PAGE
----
Today we’re going to quickly cover the difference between hemp and marijuana.
Visually, both hemp and marijuana look nearly identical—and that’s because they’re both members of the same plant family—Cannabis sativa L.
It’s What’s Inside That Counts
And while many cannabis plants can look similar, it’s really what’s inside that counts. By that, I mean the chemical makeup within the plant: cannabinoids, terpenes, and other phytonutrients.
Plant genetics are incredibly diverse, but the difference between hemp and marijuana boils down to just one cannabinoid: Tetrahydrocannabinol—commonly known as THC.
THC is the primary intoxicating compound responsible for causing the “high” associated with marijuana.
While hemp also contains this compound, it cannot legally contain more than 0.3% THC. And in such a small amount, THC won’t cause a high of any kind. It does, however, play an important role by synergizing with other hemp compounds in what is known as the entourage effect.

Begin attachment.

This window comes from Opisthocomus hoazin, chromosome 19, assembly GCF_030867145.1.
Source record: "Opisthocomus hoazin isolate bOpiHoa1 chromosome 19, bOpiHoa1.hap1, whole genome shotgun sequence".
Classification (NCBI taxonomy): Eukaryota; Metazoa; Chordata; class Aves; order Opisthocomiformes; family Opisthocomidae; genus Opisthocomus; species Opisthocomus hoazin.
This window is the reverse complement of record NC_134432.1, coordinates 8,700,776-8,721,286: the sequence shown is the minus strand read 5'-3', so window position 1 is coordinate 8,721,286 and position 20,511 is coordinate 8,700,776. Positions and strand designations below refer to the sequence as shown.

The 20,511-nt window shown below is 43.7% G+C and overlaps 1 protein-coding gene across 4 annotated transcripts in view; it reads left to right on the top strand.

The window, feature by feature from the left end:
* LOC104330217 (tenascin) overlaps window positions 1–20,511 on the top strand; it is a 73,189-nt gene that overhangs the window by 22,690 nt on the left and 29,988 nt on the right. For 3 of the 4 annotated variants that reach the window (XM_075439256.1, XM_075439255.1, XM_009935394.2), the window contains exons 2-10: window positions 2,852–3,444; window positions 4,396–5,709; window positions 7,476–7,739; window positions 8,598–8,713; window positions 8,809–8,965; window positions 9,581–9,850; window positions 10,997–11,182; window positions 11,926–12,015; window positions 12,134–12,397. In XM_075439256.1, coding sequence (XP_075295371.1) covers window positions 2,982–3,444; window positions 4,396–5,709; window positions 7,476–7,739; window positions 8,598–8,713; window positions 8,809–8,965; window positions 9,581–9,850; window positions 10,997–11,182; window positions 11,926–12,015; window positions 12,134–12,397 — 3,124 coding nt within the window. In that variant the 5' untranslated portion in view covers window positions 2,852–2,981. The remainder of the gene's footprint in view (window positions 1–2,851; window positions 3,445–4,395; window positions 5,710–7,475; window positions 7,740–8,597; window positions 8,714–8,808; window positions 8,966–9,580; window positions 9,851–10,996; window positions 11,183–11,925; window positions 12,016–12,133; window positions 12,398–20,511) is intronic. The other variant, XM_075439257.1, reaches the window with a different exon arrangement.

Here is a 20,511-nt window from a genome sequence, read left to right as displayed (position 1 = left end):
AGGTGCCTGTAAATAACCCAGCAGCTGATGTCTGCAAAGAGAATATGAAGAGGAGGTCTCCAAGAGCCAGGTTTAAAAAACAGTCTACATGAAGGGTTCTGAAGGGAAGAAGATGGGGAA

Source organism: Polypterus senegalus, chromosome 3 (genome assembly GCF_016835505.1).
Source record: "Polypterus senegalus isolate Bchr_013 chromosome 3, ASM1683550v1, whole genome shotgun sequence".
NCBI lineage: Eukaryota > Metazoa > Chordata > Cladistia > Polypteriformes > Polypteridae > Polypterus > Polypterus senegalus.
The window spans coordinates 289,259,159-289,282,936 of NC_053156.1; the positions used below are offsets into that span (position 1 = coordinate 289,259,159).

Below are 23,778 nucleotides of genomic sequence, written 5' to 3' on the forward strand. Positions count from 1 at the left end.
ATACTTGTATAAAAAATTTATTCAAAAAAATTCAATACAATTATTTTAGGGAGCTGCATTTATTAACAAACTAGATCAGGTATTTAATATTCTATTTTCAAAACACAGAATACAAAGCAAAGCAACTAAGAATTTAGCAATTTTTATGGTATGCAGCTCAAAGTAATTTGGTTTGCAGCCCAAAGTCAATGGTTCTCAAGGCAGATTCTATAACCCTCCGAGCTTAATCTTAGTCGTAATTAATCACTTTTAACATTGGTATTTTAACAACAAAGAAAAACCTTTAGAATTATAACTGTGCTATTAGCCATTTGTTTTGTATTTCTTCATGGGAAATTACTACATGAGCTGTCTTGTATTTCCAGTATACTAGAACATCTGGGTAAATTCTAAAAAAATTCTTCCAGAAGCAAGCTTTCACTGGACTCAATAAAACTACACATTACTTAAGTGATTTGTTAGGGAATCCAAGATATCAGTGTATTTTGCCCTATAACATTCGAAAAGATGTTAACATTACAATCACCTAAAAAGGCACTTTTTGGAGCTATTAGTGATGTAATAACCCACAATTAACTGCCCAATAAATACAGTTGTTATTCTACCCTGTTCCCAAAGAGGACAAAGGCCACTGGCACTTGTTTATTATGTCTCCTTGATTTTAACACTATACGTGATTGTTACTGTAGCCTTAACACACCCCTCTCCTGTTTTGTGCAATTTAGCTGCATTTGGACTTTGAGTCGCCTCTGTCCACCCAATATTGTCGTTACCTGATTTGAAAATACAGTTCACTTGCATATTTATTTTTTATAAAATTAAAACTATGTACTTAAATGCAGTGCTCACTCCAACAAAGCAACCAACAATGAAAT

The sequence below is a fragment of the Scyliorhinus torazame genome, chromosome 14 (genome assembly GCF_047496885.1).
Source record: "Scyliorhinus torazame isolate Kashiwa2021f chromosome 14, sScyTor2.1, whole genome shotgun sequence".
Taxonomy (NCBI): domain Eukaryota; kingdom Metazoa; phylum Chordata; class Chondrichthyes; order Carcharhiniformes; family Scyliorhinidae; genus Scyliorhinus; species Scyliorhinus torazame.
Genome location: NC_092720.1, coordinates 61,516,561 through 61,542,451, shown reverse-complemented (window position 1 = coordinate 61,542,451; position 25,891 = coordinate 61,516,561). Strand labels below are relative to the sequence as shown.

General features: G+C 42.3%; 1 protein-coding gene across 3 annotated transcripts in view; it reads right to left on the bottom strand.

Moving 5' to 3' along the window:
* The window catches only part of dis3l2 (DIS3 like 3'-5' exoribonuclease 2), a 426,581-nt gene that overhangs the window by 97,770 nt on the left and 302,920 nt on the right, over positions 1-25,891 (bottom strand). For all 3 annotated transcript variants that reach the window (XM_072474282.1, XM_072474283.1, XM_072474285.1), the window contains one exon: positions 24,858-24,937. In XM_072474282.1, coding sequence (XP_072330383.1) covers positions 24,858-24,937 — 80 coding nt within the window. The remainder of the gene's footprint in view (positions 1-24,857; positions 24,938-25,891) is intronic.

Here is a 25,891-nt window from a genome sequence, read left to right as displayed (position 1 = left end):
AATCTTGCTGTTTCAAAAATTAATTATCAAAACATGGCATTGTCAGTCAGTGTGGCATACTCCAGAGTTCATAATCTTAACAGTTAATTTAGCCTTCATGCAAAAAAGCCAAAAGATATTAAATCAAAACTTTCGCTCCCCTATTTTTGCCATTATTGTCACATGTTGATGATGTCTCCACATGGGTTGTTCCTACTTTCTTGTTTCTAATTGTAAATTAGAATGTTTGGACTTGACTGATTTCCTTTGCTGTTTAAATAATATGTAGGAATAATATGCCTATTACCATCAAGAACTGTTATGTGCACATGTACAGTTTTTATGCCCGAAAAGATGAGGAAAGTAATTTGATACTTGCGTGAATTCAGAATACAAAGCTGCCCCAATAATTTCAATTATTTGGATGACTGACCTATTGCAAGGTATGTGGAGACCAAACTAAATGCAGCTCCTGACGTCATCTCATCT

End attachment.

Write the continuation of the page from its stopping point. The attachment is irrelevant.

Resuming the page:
But we’ll save that for another video.
THC < 0.3% = Hemp
Ultimately, the legal definition of cannabis depends on that 0.3% threshold. If the plant contains less than 0.3% THC, it’s hemp. And if it exceeds that number, it’s considered marijuana.
That’s it! Simple, right?
If you want more information about cannabis, keep watching these videos at Hemplucid University. My name is Vanessa, and it’s been a joy hanging out with you guys.